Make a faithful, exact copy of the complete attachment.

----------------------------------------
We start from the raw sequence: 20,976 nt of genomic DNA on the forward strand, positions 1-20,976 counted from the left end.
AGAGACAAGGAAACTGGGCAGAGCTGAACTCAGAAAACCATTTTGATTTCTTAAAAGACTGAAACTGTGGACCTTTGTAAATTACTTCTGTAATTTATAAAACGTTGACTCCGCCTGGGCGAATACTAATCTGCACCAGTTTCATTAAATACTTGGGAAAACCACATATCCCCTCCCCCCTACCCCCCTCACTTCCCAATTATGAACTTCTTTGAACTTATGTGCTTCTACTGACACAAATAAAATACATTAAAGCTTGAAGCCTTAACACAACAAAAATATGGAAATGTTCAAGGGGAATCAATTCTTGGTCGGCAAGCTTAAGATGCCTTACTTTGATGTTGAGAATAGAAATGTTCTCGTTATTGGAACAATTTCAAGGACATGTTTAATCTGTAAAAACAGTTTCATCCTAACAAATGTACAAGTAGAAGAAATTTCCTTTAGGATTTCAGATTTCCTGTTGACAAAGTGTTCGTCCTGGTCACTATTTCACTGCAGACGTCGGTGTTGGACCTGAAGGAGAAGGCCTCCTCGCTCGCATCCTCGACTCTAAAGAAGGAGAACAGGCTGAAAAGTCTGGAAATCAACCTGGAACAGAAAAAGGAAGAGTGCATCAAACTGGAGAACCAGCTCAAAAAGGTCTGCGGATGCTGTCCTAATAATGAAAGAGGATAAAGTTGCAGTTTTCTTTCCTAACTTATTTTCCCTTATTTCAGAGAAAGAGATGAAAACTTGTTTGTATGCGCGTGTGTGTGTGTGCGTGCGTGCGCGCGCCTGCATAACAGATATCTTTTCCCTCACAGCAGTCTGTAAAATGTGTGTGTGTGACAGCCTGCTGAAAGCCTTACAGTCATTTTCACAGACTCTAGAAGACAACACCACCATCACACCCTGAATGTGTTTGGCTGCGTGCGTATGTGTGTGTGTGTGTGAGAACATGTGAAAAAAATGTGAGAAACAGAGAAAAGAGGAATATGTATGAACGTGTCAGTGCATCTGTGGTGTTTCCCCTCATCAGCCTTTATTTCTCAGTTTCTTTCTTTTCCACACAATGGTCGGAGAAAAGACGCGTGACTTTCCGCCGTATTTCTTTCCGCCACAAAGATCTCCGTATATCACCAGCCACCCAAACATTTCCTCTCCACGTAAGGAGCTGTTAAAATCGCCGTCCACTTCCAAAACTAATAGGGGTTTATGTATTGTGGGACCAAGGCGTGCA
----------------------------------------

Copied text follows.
We start from the raw sequence: 20,976 nt of genomic DNA on the forward strand, positions 1-20,976 counted from the left end.
AGAGACAAGGAAACTGGGCAGAGCTGAACTCAGAAAACCATTTTGATTTCTTAAAAGACTGAAACTGTGGACCTTTGTAAATTACTTCTGTAATTTATAAAACGTTGACTCCGCCTGGGCGAATACTAATCTGCACCAGTTTCATTAAATACTTGGGAAAACCACATATCCCCTCCCCCCTACCCCCCTCACTTCCCAATTATGAACTTCTTTGAACTTATGTGCTTCTACTGACACAAATAAAATACATTAAAGCTTGAAGCCTTAACACAACAAAAATATGGAAATGTTCAAGGGGAATCAATTCTTGGTCGGCAAGCTTAAGATGCCTTACTTTGATGTTGAGAATAGAAATGTTCTCGTTATTGGAACAATTTCAAGGACATGTTTAATCTGTAAAAACAGTTTCATCCTAACAAATGTACAAGTAGAAGAAATTTCCTTTAGGATTTCAGATTTCCTGTTGACAAAGTGTTCGTCCTGGTCACTATTTCACTGCAGACGTCGGTGTTGGACCTGAAGGAGAAGGCCTCCTCGCTCGCATCCTCGACTCTAAAGAAGGAGAACAGGCTGAAAAGTCTGGAAATCAACCTGGAACAGAAAAAGGAAGAGTGCATCAAACTGGAGAACCAGCTCAAAAAGGTCTGCGGATGCTGTCCTAATAATGAAAGAGGATAAAGTTGCAGTTTTCTTTCCTAACTTATTTTCCCTTATTTCAGAGAAAGAGATGAAAACTTGTTTGTATGCGCGTGTGTGTGTGTGCGTGCGTGCGCGCGCCTGCATAACAGATATCTTTTCCCTCACAGCAGTCTGTAAAATGTGTGTGTGTGACAGCCTGCTGAAAGCCTTACAGTCATTTTCACAGACTCTAGAAGACAACACCACCATCACACCCTGAATGTGTTTGGCTGCGTGCGTATGTGTGTGTGTGTGTGAGAACATGTGAAAAAAATGTGAGAAACAGAGAAAAGAGGAATATGTATGAACGTGTCAGTGCATCTGTGGTGTTTCCCCTCATCAGCCTTTATTTCTCAGTTTCTTTCTTTTCCACACAATGGTCGGAGAAAAGACGCGTGACTTTCCGCCGTATTTCTTTCCGCCACAAAGATCTCCGTATATCACCAGCCACCCAAACATTTCCTCTCCACGTAAGGAGCTGTTAAAATCGCCGTCCACTTCCAAAACTAATAGGGGTTTATGTATTGTGGGACCAAGGCGTGCA